Scott Ridder, Gallagher.

Integrated security solutions have become standard within the security industry, but recent years have seen a shift in the way companies want to manage their integrations, writes Gallagher’s Scott Ridder*. This trend has been driven by customers, who want to see security companies working in collaborative partnerships to create systems that offer the right functionality for them.

These integrations have traditionally been focused on bringing functionality into the security or access control system. Security companies have brought on board integrated functionality while ensuring their software remained at the centre of the integration. While this approach has allowed customers to increase the functionality of their security system, simplify interactions for security system users, and consolidate audit trails, it doesn’t necessarily cater to the unique requirements of each customer’s site.

Customer research has shown they want the ability to run their security systems through the platform that most effectively meets their needs. For example, sites that utilize access control and manage large areas of freely accessible public space, such as shopping malls, sports stadiums, and supermarkets, and whose site monitoring is primarily through their video management system, have indicated they would benefit from having some form of access control integrated into their video management system. This would allow them to easily manage access control in response to live video footage. We’ve had similar indications from the fast-growing cannabis market across North America, where close integrations are vital in ensuring operators meet very specific compliance needs.

Where an access control system is the primary system for maintaining site security, such as at university campuses and hospitals, sites want the ability to integrate functionality like elevator control, video management, or complementary security products like wireless access control into their access control system. Security manufacturers have been challenged to step away from aligning integrations around their own products, and instead identify the core functionality required by customers, in order to push or pull information into the applicable systems and create the right solutions for each customer.

Customers and manufacturers both benefit from this approach. Collaborative partnerships, where companies are working together at the manufacturing level, encourage cooperation and information sharing, and carry opportunities for joint marketing initiatives. Customers benefit from shared product knowledge between the companies, which provides them with a valuable solution that utilizes the best technologies across systems, and, if a fault arises, these companies have the business relationships to enable a collaborative approach to resolve the problem.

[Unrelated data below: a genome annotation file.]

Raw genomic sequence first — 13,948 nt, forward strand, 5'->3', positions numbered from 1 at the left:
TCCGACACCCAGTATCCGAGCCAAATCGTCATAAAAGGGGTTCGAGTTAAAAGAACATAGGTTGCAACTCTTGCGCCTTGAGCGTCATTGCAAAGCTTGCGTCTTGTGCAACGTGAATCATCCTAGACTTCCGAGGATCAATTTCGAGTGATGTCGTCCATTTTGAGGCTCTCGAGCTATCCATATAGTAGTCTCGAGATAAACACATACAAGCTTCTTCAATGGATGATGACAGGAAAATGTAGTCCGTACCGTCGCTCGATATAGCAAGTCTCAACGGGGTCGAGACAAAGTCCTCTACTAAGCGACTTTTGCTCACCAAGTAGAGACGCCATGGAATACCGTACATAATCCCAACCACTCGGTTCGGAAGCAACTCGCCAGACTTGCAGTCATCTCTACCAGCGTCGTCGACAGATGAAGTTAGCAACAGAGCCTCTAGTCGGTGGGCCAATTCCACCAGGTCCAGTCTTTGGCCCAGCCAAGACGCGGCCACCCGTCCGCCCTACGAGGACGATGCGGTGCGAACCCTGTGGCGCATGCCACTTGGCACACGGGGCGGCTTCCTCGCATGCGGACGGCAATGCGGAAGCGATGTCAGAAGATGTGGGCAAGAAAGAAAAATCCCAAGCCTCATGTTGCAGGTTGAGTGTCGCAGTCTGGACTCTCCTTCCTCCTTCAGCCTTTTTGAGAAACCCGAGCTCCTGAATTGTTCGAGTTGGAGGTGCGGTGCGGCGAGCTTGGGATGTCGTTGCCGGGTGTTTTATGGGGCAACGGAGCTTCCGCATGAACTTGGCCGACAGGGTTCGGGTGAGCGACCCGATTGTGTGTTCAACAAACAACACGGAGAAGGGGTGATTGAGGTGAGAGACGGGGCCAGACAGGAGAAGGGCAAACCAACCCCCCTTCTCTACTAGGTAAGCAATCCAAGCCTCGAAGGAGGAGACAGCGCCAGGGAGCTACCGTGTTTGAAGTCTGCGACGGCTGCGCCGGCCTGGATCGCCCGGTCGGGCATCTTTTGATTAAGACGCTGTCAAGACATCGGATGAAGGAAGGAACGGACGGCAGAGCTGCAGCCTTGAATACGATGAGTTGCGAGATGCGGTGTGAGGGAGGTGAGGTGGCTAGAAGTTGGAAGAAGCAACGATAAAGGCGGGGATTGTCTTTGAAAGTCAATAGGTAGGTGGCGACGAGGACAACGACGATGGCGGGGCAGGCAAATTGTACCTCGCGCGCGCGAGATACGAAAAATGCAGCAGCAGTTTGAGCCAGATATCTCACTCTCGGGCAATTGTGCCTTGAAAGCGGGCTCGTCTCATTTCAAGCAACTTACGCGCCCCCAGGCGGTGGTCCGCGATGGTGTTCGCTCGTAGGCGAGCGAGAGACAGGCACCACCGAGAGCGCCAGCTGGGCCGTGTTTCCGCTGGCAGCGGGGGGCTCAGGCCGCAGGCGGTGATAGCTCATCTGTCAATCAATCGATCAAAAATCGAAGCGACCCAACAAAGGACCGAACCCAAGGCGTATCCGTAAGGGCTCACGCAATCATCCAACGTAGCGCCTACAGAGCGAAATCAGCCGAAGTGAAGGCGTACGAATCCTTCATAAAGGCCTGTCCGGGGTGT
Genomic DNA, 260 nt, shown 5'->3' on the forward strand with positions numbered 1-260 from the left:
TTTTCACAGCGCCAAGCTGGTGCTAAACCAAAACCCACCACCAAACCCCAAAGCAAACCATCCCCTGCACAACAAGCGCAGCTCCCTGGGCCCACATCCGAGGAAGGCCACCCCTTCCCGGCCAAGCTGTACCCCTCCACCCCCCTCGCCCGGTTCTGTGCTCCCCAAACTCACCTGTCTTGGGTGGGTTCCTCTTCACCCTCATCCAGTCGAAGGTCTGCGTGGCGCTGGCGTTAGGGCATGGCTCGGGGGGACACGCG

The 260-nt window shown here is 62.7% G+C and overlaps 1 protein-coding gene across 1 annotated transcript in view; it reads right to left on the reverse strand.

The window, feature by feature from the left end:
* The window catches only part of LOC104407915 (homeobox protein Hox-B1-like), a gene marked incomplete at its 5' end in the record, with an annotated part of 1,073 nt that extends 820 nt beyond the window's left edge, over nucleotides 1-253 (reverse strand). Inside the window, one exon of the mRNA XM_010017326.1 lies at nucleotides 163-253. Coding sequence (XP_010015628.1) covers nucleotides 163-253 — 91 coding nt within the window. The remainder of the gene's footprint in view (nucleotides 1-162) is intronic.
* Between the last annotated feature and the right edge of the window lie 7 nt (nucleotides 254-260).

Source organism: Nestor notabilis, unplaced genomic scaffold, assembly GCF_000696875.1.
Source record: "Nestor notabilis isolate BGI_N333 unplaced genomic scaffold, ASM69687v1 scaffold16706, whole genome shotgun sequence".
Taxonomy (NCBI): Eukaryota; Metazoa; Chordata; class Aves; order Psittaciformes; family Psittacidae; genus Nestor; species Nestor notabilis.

In addition to driving a change in the way security companies integrate with one another, customers are also managing their own integrations through the application of open interfaces. Security manufacturers are commonly providing a standard integrating platform which developers can use to quickly and cost effectively allow a site to integrate their disparate systems. These interfaces need to comply with modern programming standards, providing a generic, efficient, and – most importantly – a secure platform for integrating partners to develop upon.

An important aspect of these platforms is to ensure they are ‘forward compatible’, meaning once the integration is written, it will continue to operate with future versions of the security platform. These qualities give project managers and enterprise architects confidence in judging the risk and effort required to integrate the desired functionality, and subsequently increase the uptake of those using these integrating platforms. This practice is becoming increasingly common; over the past 12 months, Gallagher has seen a 300 per cent increase in the uptake of programming interfaces.

This increase is typically driven by larger sites writing their own integrations to create a fit-for-purpose security system unique to their organization. There are numerous reasons why a site would choose to do this, rather than adopting an off-the-shelf integration. It could be to improve operator experience and simplify training by having all systems running through a single platform, to simplify administration by integrating data for a single source of information, or to push alarms through to the correct department to respond to – for example, sending server and network related alarms to the I.T. department, or site lockdown alarms direct to a police dispatch system.

With customers driving changes to the way integrations are managed in the security industry, it’s clear the product-centric approach traditionally used by security manufacturers is no longer relevant. Enduring, collaborative partnerships and an open approach to managing integrations is the key to creating security solutions that  meet the needs of our customers.

*Scott Ridder has been involved in product, engineering and technical support roles with Gallagher for over 17 years. In his role as senior product manager – Third Party Products and Alliances, he manages relationships with third party vendors who have integrated products with Gallagher. Ridder also holds responsibility for Gallagher’s APIs, the programming interfaces used by developers to integrate with Gallagher Command Centre.

 

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